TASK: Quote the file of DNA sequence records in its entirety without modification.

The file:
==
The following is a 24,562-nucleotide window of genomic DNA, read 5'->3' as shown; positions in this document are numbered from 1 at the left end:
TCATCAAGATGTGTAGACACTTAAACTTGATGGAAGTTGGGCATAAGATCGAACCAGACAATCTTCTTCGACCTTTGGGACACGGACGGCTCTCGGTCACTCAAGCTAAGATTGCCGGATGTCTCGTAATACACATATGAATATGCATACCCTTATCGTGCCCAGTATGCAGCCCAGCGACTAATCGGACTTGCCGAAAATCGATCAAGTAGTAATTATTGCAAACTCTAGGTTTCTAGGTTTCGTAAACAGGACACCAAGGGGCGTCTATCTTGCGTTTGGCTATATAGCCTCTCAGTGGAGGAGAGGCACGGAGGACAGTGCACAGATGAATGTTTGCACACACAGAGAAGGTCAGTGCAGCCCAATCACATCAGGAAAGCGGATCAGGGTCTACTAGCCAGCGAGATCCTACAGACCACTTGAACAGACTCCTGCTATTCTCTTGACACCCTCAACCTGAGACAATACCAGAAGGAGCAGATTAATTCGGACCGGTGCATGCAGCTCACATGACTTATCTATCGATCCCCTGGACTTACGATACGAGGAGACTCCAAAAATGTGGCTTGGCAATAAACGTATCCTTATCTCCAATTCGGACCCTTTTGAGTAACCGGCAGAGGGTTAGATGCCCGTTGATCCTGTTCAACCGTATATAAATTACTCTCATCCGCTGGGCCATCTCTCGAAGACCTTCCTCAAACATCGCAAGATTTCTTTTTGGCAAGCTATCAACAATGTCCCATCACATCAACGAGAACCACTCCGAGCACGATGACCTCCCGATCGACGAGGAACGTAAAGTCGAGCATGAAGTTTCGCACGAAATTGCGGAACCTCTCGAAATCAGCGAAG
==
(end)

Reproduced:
The following is a 24,562-nucleotide window of genomic DNA, read 5'->3' as shown; positions in this document are numbered from 1 at the left end:
TCATCAAGATGTGTAGACACTTAAACTTGATGGAAGTTGGGCATAAGATCGAACCAGACAATCTTCTTCGACCTTTGGGACACGGACGGCTCTCGGTCACTCAAGCTAAGATTGCCGGATGTCTCGTAATACACATATGAATATGCATACCCTTATCGTGCCCAGTATGCAGCCCAGCGACTAATCGGACTTGCCGAAAATCGATCAAGTAGTAATTATTGCAAACTCTAGGTTTCTAGGTTTCGTAAACAGGACACCAAGGGGCGTCTATCTTGCGTTTGGCTATATAGCCTCTCAGTGGAGGAGAGGCACGGAGGACAGTGCACAGATGAATGTTTGCACACACAGAGAAGGTCAGTGCAGCCCAATCACATCAGGAAAGCGGATCAGGGTCTACTAGCCAGCGAGATCCTACAGACCACTTGAACAGACTCCTGCTATTCTCTTGACACCCTCAACCTGAGACAATACCAGAAGGAGCAGATTAATTCGGACCGGTGCATGCAGCTCACATGACTTATCTATCGATCCCCTGGACTTACGATACGAGGAGACTCCAAAAATGTGGCTTGGCAATAAACGTATCCTTATCTCCAATTCGGACCCTTTTGAGTAACCGGCAGAGGGTTAGATGCCCGTTGATCCTGTTCAACCGTATATAAATTACTCTCATCCGCTGGGCCATCTCTCGAAGACCTTCCTCAAACATCGCAAGATTTCTTTTTGGCAAGCTATCAACAATGTCCCATCACATCAACGAGAACCACTCCGAGCACGATGACCTCCCGATCGACGAGGAACGTAAAGTCGAGCATGAAGTTTCGCACGAAATTGCGGAACCTCTCGAAATCAGCGAAG